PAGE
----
# Planck Spectrum and wavelength subsitution

All the below is presented in latex format. In Schroeder's intro to thermal, problem 7.38, he asks you to substitute

[EQ] \lambda = \frac{hc}{\epsilon} [/EQ]

into the following equation

[EQ] \frac{U}{V} = \int^{\infty}_{0} \frac{8 \pi \epsilon^{3}/(hc)^{3}}{e^{\epsilon / kT}-1} d \epsilon [/EQ]

from which you should get the Planck spectrum as a function of wavelength. So far I've been careful in replacing the differential of epsilon with

[EQ] d \epsilon = - \frac{hc}{\lambda^2} d \lambda [/EQ]

In preparation to plot and solve the integrand, he asks you to express the above equation in terms of hc/kT, which I'm guessing can be done by substituting the value x below.

[EQ] x = \frac{hc}{kT \lambda} [/EQ]

Again being careful to replace the differential of lambda,

[EQ] d \lambda = - \frac{hc}{kT x^2} dx [/EQ]

However as soon as arrange everything in terms of x, it looks exactly like this equation

[EQ] \frac{U}{V} = \frac{8 \pi (kT)^4}{(hc)^3} \int^{\infty}_{0} \frac{x^3}{e^{x}-1} dx [/EQ]

which, according to Schroeder, it shouldn't because when you plot the spectrum in terms of the wavelength the function should NOT peak at 2.82 and look exactly like the spectrum in terms of epsilon. So, what stupid differential mistake am I making?

Dick
Homework Helper
I'm going to take your first expression, [EQ] \lambda = \frac{hc}{\epsilon} [/EQ] and substitute "[ tex ]" for [EQ] and "[ /tex ]" for [/EQ], and here's what I get $$\lambda = \frac{hc}{\epsilon}$$. Eliminate the spaces in the tex /tex pair to get it to actually work.

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All the below is presented in latex format. In Schroeder's intro to thermal, problem 7.38, he asks you to substitute

$$\lambda = \frac{hc}{\epsilon}$$

into the following equation

$$\frac{U}{V} = \int^{\infty}_{0} \frac{8 \pi \epsilon^{3}/(hc)^{3}}{e^{\epsilon / kT}-1} d \epsilon$$

from which you should get the Planck spectrum as a function of wavelength. So far I've been careful in replacing the differential of epsilon with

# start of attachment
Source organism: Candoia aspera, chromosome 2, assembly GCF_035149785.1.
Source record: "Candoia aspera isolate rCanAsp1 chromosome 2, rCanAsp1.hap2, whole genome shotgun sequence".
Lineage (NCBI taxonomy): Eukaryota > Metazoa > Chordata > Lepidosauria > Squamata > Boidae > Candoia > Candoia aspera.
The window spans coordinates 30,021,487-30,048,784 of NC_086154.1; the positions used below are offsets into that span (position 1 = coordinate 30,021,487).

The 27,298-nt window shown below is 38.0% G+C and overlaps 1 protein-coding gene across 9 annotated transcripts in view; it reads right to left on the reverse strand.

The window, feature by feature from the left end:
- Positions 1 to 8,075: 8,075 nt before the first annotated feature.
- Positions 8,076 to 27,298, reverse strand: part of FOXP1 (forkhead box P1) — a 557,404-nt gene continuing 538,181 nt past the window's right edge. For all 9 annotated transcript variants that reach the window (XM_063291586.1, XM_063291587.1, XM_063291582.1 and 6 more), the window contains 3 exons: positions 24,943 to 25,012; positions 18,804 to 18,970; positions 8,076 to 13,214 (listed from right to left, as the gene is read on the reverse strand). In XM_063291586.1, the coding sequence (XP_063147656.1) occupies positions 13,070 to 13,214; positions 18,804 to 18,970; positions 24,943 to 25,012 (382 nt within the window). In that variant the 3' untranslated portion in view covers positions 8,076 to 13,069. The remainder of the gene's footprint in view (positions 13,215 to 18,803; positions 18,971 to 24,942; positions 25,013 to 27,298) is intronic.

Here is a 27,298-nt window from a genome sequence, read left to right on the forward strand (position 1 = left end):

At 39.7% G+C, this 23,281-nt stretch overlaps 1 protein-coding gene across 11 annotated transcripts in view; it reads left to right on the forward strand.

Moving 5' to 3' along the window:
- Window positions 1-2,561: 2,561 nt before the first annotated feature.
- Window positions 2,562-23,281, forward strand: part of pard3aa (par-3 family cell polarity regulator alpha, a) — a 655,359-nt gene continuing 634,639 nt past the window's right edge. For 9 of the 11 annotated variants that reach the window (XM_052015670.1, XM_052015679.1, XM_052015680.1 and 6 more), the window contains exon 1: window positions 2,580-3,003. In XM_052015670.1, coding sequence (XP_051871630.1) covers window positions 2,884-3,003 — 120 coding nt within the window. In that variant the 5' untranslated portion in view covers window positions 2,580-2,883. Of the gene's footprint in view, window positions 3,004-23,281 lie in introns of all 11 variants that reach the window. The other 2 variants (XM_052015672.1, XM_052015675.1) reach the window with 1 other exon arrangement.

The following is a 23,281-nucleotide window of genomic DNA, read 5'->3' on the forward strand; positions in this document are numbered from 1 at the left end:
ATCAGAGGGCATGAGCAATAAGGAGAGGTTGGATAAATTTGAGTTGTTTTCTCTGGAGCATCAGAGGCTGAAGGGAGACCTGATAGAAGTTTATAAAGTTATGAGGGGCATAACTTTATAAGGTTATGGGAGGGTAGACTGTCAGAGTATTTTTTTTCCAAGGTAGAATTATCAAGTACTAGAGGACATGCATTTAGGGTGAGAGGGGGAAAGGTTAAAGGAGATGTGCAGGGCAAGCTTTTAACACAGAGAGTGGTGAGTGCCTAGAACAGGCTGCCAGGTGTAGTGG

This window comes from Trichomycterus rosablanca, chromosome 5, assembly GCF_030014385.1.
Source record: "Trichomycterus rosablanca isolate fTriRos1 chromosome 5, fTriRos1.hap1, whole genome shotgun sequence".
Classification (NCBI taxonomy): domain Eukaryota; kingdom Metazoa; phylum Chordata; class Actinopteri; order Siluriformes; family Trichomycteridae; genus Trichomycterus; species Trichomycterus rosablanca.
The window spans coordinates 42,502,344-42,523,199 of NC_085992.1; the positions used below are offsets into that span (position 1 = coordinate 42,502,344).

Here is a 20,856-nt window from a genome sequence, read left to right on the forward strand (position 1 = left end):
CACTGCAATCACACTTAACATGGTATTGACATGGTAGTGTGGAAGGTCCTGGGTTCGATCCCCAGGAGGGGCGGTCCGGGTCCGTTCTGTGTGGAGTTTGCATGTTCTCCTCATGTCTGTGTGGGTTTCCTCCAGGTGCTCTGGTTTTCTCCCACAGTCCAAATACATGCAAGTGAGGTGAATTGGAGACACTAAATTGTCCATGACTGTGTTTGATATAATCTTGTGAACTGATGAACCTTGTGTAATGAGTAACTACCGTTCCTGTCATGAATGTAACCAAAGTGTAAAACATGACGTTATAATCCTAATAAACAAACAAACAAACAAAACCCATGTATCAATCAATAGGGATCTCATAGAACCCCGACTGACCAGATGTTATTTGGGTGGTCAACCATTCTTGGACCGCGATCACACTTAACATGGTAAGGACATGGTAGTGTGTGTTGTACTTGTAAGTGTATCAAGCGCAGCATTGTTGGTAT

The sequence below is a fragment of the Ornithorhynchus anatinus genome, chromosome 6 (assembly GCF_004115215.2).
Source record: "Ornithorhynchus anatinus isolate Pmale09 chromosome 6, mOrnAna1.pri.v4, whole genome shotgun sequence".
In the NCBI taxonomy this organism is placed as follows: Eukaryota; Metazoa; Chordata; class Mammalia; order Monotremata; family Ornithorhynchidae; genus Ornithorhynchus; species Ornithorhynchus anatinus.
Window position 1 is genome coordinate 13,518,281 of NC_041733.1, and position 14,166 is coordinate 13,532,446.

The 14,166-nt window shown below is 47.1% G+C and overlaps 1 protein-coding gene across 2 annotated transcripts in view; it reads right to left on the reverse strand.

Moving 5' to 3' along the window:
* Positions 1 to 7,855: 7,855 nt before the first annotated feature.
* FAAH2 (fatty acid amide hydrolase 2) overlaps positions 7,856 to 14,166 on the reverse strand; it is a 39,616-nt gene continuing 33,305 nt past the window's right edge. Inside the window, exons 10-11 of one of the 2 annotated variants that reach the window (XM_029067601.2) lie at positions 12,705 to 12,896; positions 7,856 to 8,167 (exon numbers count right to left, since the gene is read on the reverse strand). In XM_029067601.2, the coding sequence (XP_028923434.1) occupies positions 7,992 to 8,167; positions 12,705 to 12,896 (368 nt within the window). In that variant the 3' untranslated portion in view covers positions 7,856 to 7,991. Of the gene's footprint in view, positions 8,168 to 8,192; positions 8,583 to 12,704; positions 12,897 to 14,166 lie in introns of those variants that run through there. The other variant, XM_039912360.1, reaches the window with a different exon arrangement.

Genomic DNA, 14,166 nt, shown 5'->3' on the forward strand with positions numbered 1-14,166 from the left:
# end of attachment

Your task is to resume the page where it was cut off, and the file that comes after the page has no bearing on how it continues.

$$d \epsilon = - \frac{hc}{\lambda^2} d \lambda$$

In preparation to plot and solve the integrand, he asks you to express the above equation in terms of hc/kT, which I'm guessing can be done by substituting the value x below.

$$x = \frac{hc}{kT \lambda}$$

Again being careful to replace the differential of lambda,

$$d \lambda = - \frac{hc}{kT x^2} dx$$

However as soon as arrange everything in terms of x, it looks exactly like this equation

$$\frac{U}{V} = \frac{8 \pi (kT)^4}{(hc)^3} \int^{\infty}_{0} \frac{x^3}{e^{x}-1} dx$$

which, according to Schroeder, it shouldn't because when you plot the spectrum in terms of the wavelength the function should NOT peak at 2.82 and look exactly like the spectrum in terms of epsilon. So, what stupid differential mistake am I making?

rephrased. Now can anyone answer my question?

Subtle difference

Your differentials are perfect. You just took them too far. Dont substitute with x. You want to solve for the energy distribution function in terms of lambda. That way you can take the derivative of the energy distribution function and set to zero to find maximum. Check out the wiki on Wien's Displacement Law and the derivation at the bottom.

en.wikipedia.org/wiki/Wien's_displacement_law